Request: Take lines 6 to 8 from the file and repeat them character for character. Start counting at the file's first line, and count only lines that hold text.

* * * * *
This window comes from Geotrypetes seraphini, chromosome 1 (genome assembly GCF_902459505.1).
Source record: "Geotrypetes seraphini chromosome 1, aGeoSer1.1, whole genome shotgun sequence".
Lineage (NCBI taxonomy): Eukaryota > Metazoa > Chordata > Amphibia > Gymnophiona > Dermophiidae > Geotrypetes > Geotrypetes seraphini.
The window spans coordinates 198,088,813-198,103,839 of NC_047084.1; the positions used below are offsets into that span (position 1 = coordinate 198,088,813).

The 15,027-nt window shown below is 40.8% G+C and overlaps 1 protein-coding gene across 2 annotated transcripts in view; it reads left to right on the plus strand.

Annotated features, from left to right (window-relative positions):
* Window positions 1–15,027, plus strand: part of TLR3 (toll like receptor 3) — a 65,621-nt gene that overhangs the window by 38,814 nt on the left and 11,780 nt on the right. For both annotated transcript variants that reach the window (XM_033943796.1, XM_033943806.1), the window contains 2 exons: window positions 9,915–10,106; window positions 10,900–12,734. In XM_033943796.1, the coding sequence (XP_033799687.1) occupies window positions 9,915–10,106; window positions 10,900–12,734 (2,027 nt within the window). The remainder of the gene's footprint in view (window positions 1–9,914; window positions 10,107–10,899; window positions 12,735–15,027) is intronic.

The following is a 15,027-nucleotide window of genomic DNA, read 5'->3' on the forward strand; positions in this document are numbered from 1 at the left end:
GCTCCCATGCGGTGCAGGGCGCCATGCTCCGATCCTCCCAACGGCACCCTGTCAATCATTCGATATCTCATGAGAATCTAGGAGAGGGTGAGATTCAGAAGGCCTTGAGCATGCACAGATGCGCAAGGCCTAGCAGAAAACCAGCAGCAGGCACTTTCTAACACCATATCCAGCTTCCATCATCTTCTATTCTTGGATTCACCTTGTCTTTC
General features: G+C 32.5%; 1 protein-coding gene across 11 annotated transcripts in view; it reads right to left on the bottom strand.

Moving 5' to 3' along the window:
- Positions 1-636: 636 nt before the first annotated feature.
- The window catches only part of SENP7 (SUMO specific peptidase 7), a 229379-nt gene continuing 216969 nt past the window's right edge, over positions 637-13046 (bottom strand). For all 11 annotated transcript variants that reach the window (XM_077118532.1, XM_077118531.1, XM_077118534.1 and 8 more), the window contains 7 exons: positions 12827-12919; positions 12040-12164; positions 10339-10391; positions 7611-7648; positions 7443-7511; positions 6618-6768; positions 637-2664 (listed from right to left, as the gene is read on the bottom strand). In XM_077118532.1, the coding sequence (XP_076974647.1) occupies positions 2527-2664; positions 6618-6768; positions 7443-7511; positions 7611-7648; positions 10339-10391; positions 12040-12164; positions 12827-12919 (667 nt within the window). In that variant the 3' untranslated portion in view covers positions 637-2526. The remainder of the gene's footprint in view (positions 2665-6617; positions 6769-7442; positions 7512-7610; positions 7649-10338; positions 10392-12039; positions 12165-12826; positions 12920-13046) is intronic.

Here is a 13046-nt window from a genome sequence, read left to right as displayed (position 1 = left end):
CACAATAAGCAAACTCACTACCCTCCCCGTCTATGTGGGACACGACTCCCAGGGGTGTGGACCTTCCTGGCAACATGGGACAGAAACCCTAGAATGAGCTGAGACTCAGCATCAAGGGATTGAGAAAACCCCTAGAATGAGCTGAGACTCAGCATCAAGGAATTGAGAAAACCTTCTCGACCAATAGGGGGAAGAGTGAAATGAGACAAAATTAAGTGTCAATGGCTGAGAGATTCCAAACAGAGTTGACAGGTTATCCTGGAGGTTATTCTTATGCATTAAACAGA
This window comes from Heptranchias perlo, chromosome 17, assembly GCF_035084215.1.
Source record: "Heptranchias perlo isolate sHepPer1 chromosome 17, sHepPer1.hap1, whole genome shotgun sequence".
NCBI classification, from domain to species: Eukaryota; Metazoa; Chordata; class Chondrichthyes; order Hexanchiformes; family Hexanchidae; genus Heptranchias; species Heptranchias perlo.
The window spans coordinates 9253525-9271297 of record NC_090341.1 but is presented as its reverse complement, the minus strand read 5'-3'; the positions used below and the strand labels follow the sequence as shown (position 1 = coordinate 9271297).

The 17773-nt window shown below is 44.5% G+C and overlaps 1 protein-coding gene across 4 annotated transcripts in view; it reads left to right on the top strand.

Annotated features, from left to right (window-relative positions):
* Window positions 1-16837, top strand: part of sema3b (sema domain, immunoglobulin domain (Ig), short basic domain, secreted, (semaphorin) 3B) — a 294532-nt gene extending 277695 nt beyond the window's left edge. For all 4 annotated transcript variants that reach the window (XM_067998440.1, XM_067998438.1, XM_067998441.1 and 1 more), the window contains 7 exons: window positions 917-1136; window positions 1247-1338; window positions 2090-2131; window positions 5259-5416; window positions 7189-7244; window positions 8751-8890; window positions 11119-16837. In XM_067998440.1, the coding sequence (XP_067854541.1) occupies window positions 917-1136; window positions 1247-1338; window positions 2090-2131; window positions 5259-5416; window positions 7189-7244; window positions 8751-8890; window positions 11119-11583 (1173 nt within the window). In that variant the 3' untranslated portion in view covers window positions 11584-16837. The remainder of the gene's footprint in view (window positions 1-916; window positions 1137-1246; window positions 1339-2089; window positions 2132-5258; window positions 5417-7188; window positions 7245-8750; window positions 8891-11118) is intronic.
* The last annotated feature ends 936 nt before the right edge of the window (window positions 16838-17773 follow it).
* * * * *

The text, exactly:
Annotated features, from left to right (window-relative positions):
* Window positions 1–15,027, plus strand: part of TLR3 (toll like receptor 3) — a 65,621-nt gene that overhangs the window by 38,814 nt on the left and 11,780 nt on the right. For both annotated transcript variants that reach the window (XM_033943796.1, XM_033943806.1), the window contains 2 exons: window positions 9,915–10,106; window positions 10,900–12,734. In XM_033943796.1, the coding sequence (XP_033799687.1) occupies window positions 9,915–10,106; window positions 10,900–12,734 (2,027 nt within the window). The remainder of the gene's footprint in view (window positions 1–9,914; window positions 10,107–10,899; window positions 12,735–15,027) is intronic.

The following is a 15,027-nucleotide window of genomic DNA, read 5'->3' on the forward strand; positions in this document are numbered from 1 at the left end: